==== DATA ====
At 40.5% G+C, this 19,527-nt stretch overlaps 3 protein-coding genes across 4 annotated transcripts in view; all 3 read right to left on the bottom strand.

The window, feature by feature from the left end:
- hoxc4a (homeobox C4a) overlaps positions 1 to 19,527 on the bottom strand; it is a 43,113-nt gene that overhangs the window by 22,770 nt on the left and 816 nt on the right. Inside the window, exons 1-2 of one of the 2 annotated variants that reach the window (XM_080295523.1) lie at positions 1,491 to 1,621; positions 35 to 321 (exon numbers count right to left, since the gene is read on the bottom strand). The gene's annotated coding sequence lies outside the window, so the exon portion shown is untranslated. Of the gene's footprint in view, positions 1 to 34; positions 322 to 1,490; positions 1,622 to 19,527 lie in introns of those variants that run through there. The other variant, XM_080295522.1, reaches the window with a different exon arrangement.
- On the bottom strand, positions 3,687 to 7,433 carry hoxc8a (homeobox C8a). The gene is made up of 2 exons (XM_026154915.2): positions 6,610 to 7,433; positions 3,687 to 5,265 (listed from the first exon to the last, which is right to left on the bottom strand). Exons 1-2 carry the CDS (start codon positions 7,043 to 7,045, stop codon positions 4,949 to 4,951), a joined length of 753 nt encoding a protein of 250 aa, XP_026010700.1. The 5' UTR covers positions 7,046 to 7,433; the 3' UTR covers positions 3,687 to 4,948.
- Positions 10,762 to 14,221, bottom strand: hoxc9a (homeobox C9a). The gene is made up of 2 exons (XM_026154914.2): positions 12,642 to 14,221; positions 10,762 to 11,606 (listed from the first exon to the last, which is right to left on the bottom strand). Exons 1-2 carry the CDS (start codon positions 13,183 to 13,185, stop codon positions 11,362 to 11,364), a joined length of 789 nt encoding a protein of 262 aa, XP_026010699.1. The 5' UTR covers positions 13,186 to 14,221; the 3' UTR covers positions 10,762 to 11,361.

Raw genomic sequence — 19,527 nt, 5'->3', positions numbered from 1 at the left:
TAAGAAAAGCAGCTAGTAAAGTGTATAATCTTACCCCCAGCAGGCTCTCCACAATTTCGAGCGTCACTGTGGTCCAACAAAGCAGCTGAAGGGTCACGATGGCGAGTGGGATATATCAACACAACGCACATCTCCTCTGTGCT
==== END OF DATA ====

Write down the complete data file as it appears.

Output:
At 40.5% G+C, this 19,527-nt stretch overlaps 3 protein-coding genes across 4 annotated transcripts in view; all 3 read right to left on the bottom strand.

The window, feature by feature from the left end:
- hoxc4a (homeobox C4a) overlaps positions 1 to 19,527 on the bottom strand; it is a 43,113-nt gene that overhangs the window by 22,770 nt on the left and 816 nt on the right. Inside the window, exons 1-2 of one of the 2 annotated variants that reach the window (XM_080295523.1) lie at positions 1,491 to 1,621; positions 35 to 321 (exon numbers count right to left, since the gene is read on the bottom strand). The gene's annotated coding sequence lies outside the window, so the exon portion shown is untranslated. Of the gene's footprint in view, positions 1 to 34; positions 322 to 1,490; positions 1,622 to 19,527 lie in introns of those variants that run through there. The other variant, XM_080295522.1, reaches the window with a different exon arrangement.
- On the bottom strand, positions 3,687 to 7,433 carry hoxc8a (homeobox C8a). The gene is made up of 2 exons (XM_026154915.2): positions 6,610 to 7,433; positions 3,687 to 5,265 (listed from the first exon to the last, which is right to left on the bottom strand). Exons 1-2 carry the CDS (start codon positions 7,043 to 7,045, stop codon positions 4,949 to 4,951), a joined length of 753 nt encoding a protein of 250 aa, XP_026010700.1. The 5' UTR covers positions 7,046 to 7,433; the 3' UTR covers positions 3,687 to 4,948.
- Positions 10,762 to 14,221, bottom strand: hoxc9a (homeobox C9a). The gene is made up of 2 exons (XM_026154914.2): positions 12,642 to 14,221; positions 10,762 to 11,606 (listed from the first exon to the last, which is right to left on the bottom strand). Exons 1-2 carry the CDS (start codon positions 13,183 to 13,185, stop codon positions 11,362 to 11,364), a joined length of 789 nt encoding a protein of 262 aa, XP_026010699.1. The 5' UTR covers positions 13,186 to 14,221; the 3' UTR covers positions 10,762 to 11,361.

Raw genomic sequence — 19,527 nt, 5'->3', positions numbered from 1 at the left:
TAAGAAAAGCAGCTAGTAAAGTGTATAATCTTACCCCCAGCAGGCTCTCCACAATTTCGAGCGTCACTGTGGTCCAACAAAGCAGCTGAAGGGTCACGATGGCGAGTGGGATATATCAACACAACGCACATCTCCTCTGTGCT